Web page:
On motion, the õth article of the constitution was so altered as to require
the Executive Committee to “arrange business for all meetings," instead of the "annual meeting" merely.
Mr. Pradt resigned as member of the Executive Committee, and Mr. M. M. Flint was appointed to fill his place.
The Treasurer reported a balance of $3.25 in his hands. Report accepted. The Committee on Resolutions reported the following, which were adopted:
Resolred, That every teacher is recommended to give moral instruction every day in school.
Resolved, That the State Superintendent be desired to request District Clerks to allow teachers to attend County Institutes, without requiring them to make up for lost time.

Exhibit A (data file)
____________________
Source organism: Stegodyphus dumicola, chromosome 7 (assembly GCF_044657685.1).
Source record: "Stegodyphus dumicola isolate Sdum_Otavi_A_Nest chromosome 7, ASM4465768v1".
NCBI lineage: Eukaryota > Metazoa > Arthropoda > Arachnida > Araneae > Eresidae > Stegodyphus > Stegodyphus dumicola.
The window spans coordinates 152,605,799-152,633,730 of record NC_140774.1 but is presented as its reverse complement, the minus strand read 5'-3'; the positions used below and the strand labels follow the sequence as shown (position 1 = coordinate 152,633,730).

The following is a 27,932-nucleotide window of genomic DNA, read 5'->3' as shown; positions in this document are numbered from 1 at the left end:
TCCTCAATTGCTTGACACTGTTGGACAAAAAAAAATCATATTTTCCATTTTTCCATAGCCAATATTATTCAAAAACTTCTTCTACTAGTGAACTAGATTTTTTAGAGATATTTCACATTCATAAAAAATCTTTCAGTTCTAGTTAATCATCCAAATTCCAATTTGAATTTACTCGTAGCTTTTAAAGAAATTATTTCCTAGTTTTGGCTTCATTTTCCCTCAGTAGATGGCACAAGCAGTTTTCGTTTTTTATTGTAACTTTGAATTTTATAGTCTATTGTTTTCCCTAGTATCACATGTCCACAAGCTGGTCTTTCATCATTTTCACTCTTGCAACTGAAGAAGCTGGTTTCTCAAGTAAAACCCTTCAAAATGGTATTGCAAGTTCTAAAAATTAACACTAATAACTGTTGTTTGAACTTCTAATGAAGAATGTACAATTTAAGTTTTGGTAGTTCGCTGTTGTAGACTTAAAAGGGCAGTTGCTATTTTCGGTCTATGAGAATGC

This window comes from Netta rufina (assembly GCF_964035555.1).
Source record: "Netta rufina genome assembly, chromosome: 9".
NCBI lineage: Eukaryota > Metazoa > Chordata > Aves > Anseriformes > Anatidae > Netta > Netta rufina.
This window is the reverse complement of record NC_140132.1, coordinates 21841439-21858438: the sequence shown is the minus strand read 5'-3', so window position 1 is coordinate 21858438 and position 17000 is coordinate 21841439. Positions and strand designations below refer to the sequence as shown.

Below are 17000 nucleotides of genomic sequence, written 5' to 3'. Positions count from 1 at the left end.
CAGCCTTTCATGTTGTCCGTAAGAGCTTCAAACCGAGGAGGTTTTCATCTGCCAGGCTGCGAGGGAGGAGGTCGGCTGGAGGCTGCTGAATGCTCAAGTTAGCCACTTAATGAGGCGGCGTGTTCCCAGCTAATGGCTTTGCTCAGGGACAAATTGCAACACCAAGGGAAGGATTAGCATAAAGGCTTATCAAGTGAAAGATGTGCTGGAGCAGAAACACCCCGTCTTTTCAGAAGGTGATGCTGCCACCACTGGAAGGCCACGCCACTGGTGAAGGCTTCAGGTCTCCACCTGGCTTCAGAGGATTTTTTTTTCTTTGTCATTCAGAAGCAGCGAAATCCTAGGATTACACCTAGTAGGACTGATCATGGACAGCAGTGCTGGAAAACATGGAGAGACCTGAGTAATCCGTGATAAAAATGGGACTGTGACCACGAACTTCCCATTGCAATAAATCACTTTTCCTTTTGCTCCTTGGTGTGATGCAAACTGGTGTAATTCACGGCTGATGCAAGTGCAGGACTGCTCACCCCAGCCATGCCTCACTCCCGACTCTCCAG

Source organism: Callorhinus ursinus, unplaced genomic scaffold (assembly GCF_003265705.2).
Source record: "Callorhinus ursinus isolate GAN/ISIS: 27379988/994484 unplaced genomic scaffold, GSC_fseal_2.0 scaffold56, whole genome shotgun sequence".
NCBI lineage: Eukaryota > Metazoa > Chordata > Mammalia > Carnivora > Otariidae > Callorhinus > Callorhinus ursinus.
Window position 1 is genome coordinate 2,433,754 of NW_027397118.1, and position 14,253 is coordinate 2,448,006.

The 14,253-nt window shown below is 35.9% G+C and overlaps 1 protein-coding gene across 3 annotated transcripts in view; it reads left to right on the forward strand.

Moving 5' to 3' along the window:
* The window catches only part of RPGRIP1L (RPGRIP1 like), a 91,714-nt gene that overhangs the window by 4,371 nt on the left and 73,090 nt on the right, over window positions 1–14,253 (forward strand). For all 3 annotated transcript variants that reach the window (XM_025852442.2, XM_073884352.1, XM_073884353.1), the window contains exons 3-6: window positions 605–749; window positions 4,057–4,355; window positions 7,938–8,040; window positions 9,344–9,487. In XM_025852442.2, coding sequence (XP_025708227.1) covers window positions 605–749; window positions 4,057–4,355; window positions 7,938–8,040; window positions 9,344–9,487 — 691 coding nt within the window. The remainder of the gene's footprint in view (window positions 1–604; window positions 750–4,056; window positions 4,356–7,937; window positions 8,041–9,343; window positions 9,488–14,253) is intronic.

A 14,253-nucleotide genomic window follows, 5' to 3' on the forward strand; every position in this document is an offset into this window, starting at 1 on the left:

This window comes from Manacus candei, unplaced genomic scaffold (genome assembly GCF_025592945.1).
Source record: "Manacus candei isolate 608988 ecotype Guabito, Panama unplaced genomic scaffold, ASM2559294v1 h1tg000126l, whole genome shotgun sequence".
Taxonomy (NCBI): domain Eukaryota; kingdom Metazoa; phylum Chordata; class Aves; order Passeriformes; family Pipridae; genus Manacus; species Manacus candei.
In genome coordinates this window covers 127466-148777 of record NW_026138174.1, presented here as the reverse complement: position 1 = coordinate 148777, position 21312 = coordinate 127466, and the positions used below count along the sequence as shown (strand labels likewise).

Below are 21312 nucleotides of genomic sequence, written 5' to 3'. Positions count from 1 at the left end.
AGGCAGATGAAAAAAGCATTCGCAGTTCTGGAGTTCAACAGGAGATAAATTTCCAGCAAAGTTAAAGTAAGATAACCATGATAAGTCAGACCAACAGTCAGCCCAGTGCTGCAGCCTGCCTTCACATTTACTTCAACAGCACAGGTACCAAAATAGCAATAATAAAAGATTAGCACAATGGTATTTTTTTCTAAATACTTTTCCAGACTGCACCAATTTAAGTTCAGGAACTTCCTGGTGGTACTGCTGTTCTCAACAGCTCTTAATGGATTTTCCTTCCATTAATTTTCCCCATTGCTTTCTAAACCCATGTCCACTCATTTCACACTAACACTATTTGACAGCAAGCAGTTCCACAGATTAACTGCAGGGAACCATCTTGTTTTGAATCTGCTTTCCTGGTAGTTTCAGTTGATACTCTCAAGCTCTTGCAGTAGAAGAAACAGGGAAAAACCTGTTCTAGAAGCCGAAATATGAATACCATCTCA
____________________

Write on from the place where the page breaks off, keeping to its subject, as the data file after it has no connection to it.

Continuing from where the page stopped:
Resolced, That this association tender their thanks to Mr. J. G. McMynn, for assistance during part of the session.
The thanks of the association were tendered to Capt. D. A. Reed, for the presentation of a copy of Colton's Gazetteer of the World; and to Mr. Pradt, for a volume containing reports of the State Superintendent and County Superintendents in Pennsylvania, for 1856.
On motion, by Mr. Holmes, Messrs. Pradt, Ilolmes and Butler were ap. pointed a committee to draft resolutions, on occasion of the decease of Sumner L. Pearce, late member of this association.
On motion, voted to extend to the citizens of Sheboygan Falls thanks for their cordial hospitality to the members of the association during the session.
On motion, the Secretary pro tem. was requested to revise and prepare the minutes for publication in the "Sheboygan Journal,” the " Evergreen City Times," and the "Wisconsin Journal of Education."
On motion, the President was invited to nddress the association.